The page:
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|Throughout the past decade, Jessica Stockholder has completed a range of site-specific installations that cross the boundaries of sculpture and painting while responding to architecture.
"The mixture of materials and elements relating to building and to furnishing -- plaster, paint, carpet, electric cords, linoleum, even the excavation that discloses the lath and inner structure of the wall -- proves both consistent with and, arguably, determined by the need to modify the architecture in order to realize a site-specific project. However, these materials and artifacts have not been employed in conventional ways: they playfully make reference to the notion of an in-situ installation while, in fact, operating according to a more autonomous and abstract formal logic."*
"Stockholder's fascination with materials is... obvious; she is a great observer of the innate capacities of ordinary stuff. But the systematic nature of her use of them -- the calculation underlying her whimsy -- only emerges with prolonged consideration. The succession of materials and matrixes in each [monotype] is basically a sequence of simple positives and negatives...but the results of the interactions and interferences among those sequences is complex."**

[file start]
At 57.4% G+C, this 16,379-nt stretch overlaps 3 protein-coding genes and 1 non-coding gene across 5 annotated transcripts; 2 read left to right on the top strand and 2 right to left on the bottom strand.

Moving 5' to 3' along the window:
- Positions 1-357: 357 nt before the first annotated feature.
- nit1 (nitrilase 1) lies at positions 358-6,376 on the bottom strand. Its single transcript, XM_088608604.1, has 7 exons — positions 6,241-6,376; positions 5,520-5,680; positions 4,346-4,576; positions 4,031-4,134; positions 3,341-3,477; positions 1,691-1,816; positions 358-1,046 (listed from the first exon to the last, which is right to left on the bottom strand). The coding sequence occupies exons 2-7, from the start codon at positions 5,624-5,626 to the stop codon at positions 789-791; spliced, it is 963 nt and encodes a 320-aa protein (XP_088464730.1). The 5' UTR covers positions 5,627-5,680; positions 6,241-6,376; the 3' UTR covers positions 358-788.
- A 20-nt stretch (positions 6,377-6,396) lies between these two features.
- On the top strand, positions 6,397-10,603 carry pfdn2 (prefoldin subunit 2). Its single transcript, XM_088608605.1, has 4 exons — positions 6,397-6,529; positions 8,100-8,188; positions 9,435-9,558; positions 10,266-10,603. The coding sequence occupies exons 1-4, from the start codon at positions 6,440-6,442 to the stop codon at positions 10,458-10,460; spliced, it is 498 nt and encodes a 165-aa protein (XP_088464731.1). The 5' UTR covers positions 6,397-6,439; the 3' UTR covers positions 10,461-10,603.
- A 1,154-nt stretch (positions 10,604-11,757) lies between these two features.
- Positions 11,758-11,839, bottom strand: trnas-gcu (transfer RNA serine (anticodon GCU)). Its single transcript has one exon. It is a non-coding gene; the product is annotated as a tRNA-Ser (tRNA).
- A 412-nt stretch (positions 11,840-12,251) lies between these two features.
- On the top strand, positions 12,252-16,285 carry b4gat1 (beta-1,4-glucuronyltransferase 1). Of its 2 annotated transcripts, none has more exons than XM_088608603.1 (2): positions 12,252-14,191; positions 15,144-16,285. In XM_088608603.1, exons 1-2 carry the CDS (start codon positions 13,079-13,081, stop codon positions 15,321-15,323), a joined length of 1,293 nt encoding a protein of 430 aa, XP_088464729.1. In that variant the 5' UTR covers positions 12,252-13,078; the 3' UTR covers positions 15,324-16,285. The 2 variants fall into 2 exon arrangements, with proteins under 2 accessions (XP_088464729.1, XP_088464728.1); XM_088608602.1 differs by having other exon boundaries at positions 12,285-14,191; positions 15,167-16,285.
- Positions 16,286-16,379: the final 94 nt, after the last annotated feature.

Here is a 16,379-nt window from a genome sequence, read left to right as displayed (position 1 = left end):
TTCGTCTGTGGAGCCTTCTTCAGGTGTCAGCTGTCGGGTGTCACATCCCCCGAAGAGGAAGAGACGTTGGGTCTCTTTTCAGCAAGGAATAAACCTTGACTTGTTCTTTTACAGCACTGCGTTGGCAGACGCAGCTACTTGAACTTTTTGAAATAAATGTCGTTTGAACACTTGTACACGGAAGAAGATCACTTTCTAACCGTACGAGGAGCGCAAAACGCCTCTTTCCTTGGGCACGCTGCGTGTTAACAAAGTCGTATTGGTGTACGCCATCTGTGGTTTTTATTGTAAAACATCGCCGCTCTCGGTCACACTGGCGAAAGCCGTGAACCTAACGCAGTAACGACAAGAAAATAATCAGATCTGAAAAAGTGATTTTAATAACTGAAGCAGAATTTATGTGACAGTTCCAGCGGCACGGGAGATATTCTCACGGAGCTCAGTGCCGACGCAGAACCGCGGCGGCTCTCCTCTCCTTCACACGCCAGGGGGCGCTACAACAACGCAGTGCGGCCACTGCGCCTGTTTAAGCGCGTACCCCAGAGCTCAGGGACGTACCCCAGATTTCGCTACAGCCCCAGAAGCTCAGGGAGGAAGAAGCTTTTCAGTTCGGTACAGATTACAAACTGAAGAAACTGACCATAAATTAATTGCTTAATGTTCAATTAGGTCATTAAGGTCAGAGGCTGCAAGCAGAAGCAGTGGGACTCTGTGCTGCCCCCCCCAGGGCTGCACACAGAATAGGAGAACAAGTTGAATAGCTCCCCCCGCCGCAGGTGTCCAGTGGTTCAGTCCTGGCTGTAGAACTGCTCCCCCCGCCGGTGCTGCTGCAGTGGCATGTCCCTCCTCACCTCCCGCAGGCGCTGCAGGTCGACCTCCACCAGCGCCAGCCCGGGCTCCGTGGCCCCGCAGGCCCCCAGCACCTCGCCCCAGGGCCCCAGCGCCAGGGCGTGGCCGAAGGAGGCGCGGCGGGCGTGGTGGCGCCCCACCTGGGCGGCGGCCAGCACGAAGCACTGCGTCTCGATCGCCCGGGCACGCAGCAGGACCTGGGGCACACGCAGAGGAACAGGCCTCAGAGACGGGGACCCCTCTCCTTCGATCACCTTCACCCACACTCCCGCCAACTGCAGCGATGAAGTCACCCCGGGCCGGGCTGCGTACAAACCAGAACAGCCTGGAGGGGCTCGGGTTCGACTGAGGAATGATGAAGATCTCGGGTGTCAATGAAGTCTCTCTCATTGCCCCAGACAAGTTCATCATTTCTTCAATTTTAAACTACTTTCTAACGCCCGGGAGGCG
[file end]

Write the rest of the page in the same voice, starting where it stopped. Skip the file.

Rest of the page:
After studying painting and sculpture at Yale School of Art between 1983 and 1985, Stockholder moved to Brooklyn, New York. She recently returned to Yale where she is Chairman of the Sculpture Department at The Yale School of Art. Upcoming exhibitions in 2002 and 2003 include installations at the Kunstmuseum Nordrhein-Westfalen in Dusseldorf and the Wilhelm Lehmbruck Museum of Sculpture in Duisberg, Germany. She has had numerous solo national and international exhibitions including The Dia Art Museum 1996, Sala Montcada de la Fundación "la Caixa," Barcelona, Spain (1995), Galerie des Arčnes, Carré d'Art, Musée d'Art Contemporain de Nîmes, France (1993), Kunsthalle Zürich, Switzerland (1992), and The Renaissance Society at the University of Chicago, Illinois (1991).
Jessica Stockholder began collaborating with Two Palms in 1998.
*From an essay by Lynne Cooke Jessica Stockholder: Your Skin in this Weather Bourne Eye - Threads & Swollen Perfume for a catalogue accompanying the exhibition of the same name at the Dia Center For The Arts, 1996
**From an essay by Barry Schwabsky, Between Matter and Memory, Reflections on Some Prints from Two Palms Press, 2000.